Indian low cost carrier Spicejet joined the bandwagon of global airlines which converted passenger aircraft into freighters as airlines find ways to sustain the current times and dip in passenger demand due to COVID19.
Spicejet operates a fully owned subsidiary named SpiceXpress which operates a fleet to five B737 series aircraft – a mix of B737-700 and B737-800. These will now be joined by the Q400 which recently underwent the conversion.
SpiceXpress was launched in September 2018 and since the grounding of commercial services from 25th March this year, the airline has been on the forefront of cargo operations by deploying its five freighters as well as passenger aircraft in the fleet – which carried cargo on seat in addition to the belly. The airline has landed at multiple countries from Sudan to South Korea during this period and carried
Spicejet is not the only airline to convert the Q400s to carry cargo; recently Ethiopian Airlines converted five of its Q400s for cargo operations. The aircraft in question are VT-SUB delivered in August 2011 and named Heeng, VT-SUD – delivered in Sep 2011 and named Tejpatta and VT-SUE – delivered in Sep 2011 and named Elaichi. The three aircraft were in 78 seat configuration. In September 2018, Spicejet became the first airline in the world to operate the 90 seat Q400 when it took delivery of VT-SQA. The converted Q400s have a cargo capacity of 8.5 tons each. While the press release of the airline mentioned that these aircraft would be used to operate to Tier II and Tier III cities, the range of the aircraft allows the airline to operate between metro routes as well.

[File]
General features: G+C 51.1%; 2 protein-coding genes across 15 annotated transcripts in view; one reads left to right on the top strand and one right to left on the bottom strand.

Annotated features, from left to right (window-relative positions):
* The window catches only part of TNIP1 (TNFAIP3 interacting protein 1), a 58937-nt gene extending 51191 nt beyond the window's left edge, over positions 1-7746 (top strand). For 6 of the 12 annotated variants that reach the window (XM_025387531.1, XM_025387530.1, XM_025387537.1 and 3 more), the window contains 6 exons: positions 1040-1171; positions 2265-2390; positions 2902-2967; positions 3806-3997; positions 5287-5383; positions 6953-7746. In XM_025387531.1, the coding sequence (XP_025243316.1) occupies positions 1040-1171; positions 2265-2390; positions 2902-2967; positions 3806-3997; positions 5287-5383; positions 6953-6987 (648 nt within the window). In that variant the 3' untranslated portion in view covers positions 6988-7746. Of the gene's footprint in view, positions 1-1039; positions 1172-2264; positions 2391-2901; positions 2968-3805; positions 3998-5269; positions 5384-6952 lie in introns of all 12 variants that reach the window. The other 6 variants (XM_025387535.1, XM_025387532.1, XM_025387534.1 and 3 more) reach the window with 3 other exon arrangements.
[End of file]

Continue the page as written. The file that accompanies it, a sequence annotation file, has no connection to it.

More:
Globally airlines have been converting their aircraft to carry cargo. Air Canada and Air New Zealand were one of the first ones to make the move in absence of a dedicated cargo aircraft in their fleet. The conversion to carry cargo did not convert the aircraft into a freighter one for most of the airlines but enabled additional space for cargo with markings to ensure safe and secure movement of cargo, by removing the seats.
The conversion of Q400 conversion to cargo does not require extensive time on ground and involves removing all passenger seats and seat track covers followed by installation of cargo nets with adjustable straps on the seat tracks.
The below image from De Havilland Aircraft – the owner of Dash 8 – 400 gives the details visually.
Going forward cargo could make up a big portion of the revenue for the airline as it battles a muted passenger demand and uncertain regulations and resumption of services across the country and abroad.
Image Courtesy: Spicejet